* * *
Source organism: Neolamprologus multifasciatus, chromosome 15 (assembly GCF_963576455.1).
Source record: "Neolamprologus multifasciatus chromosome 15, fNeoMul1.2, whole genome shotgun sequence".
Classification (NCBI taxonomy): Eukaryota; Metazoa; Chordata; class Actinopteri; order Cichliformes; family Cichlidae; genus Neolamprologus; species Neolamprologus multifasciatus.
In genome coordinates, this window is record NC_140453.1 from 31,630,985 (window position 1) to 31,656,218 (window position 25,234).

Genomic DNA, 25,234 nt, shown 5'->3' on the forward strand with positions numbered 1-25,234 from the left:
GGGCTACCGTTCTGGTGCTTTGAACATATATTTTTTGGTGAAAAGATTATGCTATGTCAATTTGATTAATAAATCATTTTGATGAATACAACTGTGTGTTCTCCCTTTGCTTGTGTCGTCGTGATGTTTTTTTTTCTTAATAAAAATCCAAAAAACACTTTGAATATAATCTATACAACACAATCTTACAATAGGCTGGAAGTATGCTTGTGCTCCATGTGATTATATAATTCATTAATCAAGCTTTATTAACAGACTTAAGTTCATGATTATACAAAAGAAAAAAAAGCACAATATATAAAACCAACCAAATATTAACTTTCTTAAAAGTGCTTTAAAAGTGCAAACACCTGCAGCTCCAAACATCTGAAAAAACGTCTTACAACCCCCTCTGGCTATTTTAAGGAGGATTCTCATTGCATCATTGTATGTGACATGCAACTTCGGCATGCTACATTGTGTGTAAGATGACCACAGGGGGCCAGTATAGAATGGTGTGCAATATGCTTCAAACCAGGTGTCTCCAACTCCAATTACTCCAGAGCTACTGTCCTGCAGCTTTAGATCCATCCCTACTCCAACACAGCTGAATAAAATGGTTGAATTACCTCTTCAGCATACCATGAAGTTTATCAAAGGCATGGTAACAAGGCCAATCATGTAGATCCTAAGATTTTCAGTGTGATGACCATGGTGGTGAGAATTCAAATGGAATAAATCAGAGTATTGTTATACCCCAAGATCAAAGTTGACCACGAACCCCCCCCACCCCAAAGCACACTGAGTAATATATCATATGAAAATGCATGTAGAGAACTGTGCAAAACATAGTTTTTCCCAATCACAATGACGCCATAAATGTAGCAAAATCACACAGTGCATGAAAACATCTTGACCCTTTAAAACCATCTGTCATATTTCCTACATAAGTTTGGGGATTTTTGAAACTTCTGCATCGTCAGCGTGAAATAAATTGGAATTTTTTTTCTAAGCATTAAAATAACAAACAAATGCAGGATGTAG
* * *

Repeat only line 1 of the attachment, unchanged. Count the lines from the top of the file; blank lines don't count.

Source organism: Neolamprologus multifasciatus, chromosome 15 (assembly GCF_963576455.1).